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A carpenter is making doors that are 2058 millimeters tall. If the doors are too long they must be trimmed, and if they are too short they cannot be used. A sample of 751 doors is made, and it is found that they have a mean of 2047 millimeters with a standard deviation of 32. Is there evidence at the 0.1 level that the doors are too short and unusable?
State the null and alternative hypotheses for the above scenario.

A group of local businessmen is thinking about developing land into a shopping mall. To evaluate the desirability of the location, they count the number of shoppers who visit the neighboring shopping center each day. A random sample of 55 days reveals a daily average of 91 shoppers with a standard deviation of 46 shoppers. The businessmen will develop the land if the average number of shoppers per day is more than 80. Based on the sample data, should the businessmen develop the land? Perform a hypothesis test and use a significance level of α=0.01
. Assume the population of the number of daily shoppers is approximately normally distributed.
State the null and alternative hypotheses for the test. Fill in the blank below.

H0Ha: μ=80: μ ? 80
b. Compute the value of the test statistic. Round your answer to three decimal places.
c. Draw a conclusion and interpret the decision.

The mayor of a town believes that over 49% of the residents favor annexation of an adjoining bridge. Is there sufficient evidence at the 0.01 level to support the mayor's claim? After information is gathered from 320 voters and a hypothesis test is completed, the mayor decides to reject the null hypothesis at the 0.01

What is the conclusion regarding the mayor's claim?

A hospital director is told that 21% of the treated patients are uninsured. The director wants to test the claim that the percentage of uninsured patients is above the expected percentage. A sample of 240 patients found that 60 were uninsured. At the 0.01 level, is there enough evidence to support the director's claim?

State the null and alternative hypotheses.
b. Find the value of the test statistic. Round your answer to two decimal places.
c. Specify if the test is one-tailed or two-tailed.
d. Determine the P-value of the test statistic. Round your answer to four decimal places.
e. Identify the value of the level of significance.
f. Make the decision to reject or fail to reject the null hypothesis
g. State the conclusion of the hypothesis test.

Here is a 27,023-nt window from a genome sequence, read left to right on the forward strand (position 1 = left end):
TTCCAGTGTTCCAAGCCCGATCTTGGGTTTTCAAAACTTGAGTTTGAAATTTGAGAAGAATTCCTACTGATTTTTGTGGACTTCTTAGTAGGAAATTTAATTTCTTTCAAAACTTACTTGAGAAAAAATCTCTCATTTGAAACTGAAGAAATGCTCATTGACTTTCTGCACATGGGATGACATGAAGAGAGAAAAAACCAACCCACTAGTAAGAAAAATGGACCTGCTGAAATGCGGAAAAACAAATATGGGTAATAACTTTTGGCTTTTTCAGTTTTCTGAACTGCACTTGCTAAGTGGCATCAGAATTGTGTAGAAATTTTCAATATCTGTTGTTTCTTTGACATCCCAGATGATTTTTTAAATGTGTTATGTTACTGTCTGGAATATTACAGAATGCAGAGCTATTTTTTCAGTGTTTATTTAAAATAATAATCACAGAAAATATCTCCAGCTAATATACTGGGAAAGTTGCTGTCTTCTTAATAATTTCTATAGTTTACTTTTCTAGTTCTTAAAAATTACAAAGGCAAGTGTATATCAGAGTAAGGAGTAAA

Doing Mixed Effects Models
Qn1. Recall our file websearch3.csv. If you have not done so already, please download if from the course materials. This file describes a study of the number of searches people did with various search engines to successfully find 100 facts on the web. You originally analyzed this data with a one-way repeated measures ANOVA. Now you will use a linear mixed model (LMM). Let’s refresh our memory: How many subjects took part in this study?

Qn2. To the nearest hundredth (two digits), how many searches on average did subjects require with the Google search engine?

Qn3. Conduct a linear mixed model (LMM) on Searches by Engine. To the nearest ten-thousandth (four digits), what is the p-value of such a test? Hint: use the lme4 library and its lmer function with the subject as random effect. The use the car library and its Anova function with type = 3 and test.statistic = “f”. Prior to either, set sum-to-zero contrasts for engine.
Qn4. In light of your p-value result, are post hoc pairwise comparisons among levels of Engine justified, strictly speaking?


Qn5. Regardless of your answer to the previous question, conduct simultaneous pairwise comparisons among all levels of Engine. Correct your p-values with Holm’s sequential Bonferroni procedure. To the nearest ten-thousandth (four digits), what is the lowest corredted p-value resulting from such tests? Hint: use the multcomp library and its mcp function from within a call to its glht function.

This questions uses the r statistics programming software, if you are looking for someone to help with this question, then do not hesitate to contact MyMathLab answers .